When it comes to saving and investing for later in life, the earlier the better. Here are some things I wish I knew when I first started earning a salary.

Disclaimer: I am not a financial advisor. I cannot provide financial advice to you, this is purely for educational purposes. When you invest, your capital is at risk.

Be more aggressive with your pension

The first thing I wish I did as soon as I got auto-enroled in a workplace pension is to move to a higher risk fund.

For most workplace pensions, the default fund is very moderate, but in your 20s you can handle the volatility of the stock market, so move to the most aggressive fund. This usually means more equities, fewer bonds.

If you’re auto-enrolled with NEST as most people are, their most aggressive option is the Sharia Fund, which is 100% equities. Have a look at its recent performance compared to all other NEST funds [1]:

Nest fund comparison

(past performance is not a reliable indicator of future results)

Investing is not scary

One of the reasons I put off investing in stocks and shares for a while was because I was scared to put money somewhere I didn’t fully understand. With a little bit of reading, and after realising your pension is actually invested, you’ll soon realise investing in the markets isn’t a scary thing. You already do it.

Luckily, you don’t have to be a hands-on investor to do well. You can start by investing in index funds, which track a wide variety of companies across the world. That way your risk is minimised because if a few companies in the fund out of hundreds goes bust, you won’t take a big hit.

To put this more eloquently, in the words of John C. Bogle, American investor and creator of the first index fund:

Don’t look for the needle in the haystack. Just buy the haystack!

Optimise your emergency fund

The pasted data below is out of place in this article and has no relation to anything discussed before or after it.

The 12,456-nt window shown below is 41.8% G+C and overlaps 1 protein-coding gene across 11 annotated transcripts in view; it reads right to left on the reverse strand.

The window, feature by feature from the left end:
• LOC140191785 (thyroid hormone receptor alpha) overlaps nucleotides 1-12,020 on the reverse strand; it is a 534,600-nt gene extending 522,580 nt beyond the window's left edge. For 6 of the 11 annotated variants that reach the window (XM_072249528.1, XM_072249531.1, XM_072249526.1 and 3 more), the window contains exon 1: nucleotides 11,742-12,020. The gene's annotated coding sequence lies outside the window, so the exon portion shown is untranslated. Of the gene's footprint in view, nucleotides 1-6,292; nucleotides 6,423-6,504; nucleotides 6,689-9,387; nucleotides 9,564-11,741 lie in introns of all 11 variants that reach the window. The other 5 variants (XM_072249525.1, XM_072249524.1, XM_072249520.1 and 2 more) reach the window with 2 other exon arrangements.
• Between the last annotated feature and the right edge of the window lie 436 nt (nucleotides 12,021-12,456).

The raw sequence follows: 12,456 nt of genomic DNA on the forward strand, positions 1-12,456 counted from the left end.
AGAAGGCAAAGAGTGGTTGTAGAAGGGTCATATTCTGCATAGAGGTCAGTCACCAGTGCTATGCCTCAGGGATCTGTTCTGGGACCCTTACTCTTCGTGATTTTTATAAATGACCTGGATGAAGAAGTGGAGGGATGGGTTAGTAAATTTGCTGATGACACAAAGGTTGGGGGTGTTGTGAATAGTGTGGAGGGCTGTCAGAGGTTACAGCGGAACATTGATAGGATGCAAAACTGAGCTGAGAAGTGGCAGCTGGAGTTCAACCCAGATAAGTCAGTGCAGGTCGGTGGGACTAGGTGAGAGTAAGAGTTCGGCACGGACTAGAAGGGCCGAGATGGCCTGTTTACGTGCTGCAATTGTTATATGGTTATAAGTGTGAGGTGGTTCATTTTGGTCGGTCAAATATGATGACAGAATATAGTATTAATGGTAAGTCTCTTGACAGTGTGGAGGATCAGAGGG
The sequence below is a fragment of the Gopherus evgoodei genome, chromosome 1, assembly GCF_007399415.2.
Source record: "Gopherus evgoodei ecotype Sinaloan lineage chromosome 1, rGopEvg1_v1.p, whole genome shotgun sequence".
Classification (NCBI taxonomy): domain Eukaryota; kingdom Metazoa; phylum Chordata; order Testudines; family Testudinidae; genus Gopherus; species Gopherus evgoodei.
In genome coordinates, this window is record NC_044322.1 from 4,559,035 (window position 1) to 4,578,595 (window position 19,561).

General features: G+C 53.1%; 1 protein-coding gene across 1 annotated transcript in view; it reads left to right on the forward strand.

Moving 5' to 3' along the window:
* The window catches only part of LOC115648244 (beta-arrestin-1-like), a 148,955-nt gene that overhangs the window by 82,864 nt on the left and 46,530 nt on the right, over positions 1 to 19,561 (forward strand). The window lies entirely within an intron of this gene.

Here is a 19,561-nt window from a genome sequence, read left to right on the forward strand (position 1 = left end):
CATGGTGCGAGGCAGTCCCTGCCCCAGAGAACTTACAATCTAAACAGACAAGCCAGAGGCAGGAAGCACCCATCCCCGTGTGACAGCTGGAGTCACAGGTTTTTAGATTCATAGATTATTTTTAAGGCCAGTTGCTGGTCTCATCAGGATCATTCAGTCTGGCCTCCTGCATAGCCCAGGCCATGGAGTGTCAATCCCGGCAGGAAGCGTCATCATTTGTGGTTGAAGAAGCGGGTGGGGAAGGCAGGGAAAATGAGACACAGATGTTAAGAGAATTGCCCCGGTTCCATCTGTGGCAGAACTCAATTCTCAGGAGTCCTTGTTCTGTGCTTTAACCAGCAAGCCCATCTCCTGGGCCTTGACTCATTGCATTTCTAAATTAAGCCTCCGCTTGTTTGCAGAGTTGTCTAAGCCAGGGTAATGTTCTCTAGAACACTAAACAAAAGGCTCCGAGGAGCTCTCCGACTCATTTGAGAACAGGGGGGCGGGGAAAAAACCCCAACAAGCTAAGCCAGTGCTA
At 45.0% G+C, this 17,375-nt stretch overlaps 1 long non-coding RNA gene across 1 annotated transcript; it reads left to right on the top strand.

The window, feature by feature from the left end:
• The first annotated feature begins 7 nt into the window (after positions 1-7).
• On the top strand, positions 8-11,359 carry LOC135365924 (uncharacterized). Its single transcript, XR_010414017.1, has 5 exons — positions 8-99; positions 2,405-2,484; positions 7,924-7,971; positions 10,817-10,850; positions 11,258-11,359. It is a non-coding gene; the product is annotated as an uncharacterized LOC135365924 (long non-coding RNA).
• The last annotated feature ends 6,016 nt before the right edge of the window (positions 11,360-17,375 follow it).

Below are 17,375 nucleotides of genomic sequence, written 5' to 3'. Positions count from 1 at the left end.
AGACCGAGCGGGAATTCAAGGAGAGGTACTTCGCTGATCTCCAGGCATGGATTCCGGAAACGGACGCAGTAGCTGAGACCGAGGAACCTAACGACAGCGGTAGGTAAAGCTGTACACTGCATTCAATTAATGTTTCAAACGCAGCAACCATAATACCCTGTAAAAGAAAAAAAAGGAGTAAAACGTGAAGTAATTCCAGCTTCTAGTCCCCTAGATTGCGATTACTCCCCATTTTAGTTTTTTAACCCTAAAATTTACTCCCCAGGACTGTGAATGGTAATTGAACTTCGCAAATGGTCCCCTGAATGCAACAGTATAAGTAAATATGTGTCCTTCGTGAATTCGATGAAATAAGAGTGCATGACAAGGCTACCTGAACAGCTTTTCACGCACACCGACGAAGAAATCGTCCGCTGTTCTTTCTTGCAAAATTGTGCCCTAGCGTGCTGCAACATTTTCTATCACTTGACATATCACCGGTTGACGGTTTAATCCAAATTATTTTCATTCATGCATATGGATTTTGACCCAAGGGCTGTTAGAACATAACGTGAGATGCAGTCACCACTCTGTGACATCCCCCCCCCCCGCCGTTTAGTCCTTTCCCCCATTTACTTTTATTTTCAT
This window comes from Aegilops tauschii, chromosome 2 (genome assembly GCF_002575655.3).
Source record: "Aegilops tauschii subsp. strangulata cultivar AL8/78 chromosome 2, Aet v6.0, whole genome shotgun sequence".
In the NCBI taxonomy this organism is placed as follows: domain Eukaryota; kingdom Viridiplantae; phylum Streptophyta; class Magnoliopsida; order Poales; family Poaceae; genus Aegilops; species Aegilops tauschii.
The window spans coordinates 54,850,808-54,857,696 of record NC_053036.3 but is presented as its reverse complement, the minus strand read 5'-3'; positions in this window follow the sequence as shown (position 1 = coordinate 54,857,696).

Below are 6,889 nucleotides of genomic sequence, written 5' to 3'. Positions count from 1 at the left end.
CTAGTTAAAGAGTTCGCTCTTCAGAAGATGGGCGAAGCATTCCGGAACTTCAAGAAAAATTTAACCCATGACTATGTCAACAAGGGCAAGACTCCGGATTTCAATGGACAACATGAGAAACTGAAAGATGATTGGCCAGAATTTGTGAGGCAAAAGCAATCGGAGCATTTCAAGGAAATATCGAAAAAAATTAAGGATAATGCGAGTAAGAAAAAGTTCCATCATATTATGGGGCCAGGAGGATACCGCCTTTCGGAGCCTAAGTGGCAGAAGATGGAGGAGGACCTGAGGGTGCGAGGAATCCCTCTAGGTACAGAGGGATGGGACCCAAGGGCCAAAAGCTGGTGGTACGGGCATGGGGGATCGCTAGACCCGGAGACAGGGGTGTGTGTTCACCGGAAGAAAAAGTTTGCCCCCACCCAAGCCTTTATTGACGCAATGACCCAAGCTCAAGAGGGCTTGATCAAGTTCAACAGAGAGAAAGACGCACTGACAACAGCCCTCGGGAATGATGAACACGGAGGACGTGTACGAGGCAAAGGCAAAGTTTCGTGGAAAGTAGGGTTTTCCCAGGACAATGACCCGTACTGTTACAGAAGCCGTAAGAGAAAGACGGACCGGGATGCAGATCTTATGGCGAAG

Cash loses buying power (hello inflation) over time, so if you keep all your money in your current account, you will lose money every year. But keep no cash at all, and you risk relying on borrowing and getting into debt in case of an unexpected expense.

So it’s a good idea to keep an emergency fund i.e. money you can use immediately without selling investments in case you have a financial emergency.

But how much cash should you keep? That’s a very personal question which will depend on your own appetite for risk and other life circumstances.

Some people recommend keeping 6 month’s plus worth of living expenses as cash in case of an emergency. Others recommend as little as one month. Experiment with different amounts and find what feels right for you.

Always ask yourself if you’re holding too much money in cash, and give your emergency fund a trim if needed.

Don’t save then invest, save AND invest

As you build your emergency fund, you don’t have to defer investing. You can do a bit of both, moving towards more investing and less saving as you approach your desired emergency fund value.

No matter how little you can put aside, consider setting up a Vanguard Stocks and Shares ISA and contributing monthly to it. You only get a tax-free allowance of £20,000 every year, so it’s better to contribute now than when you’re able to contribute the maximum amount, as you would have missed previous year’s allowances.

Say you can save £100 per month. Instead of keeping all of it in your current or savings account, you can save, say, £75 and invest £25. The closer you get to your ideal balance in cash, the more you can shift this split towards investments, untill eventually 100% of extra money goes into the stock market.

Ditch savings accounts

Savings accounts currently pay sub-inflation interest rates. It’s a sad reality. It’s not worth locking up your money for any period of time to get the interest rates currently out there. Instead, keep your emergency fund in your current account, and invest the rest.

Notes

[1] Graph from NEST’s Q4 2020 Investment Report found here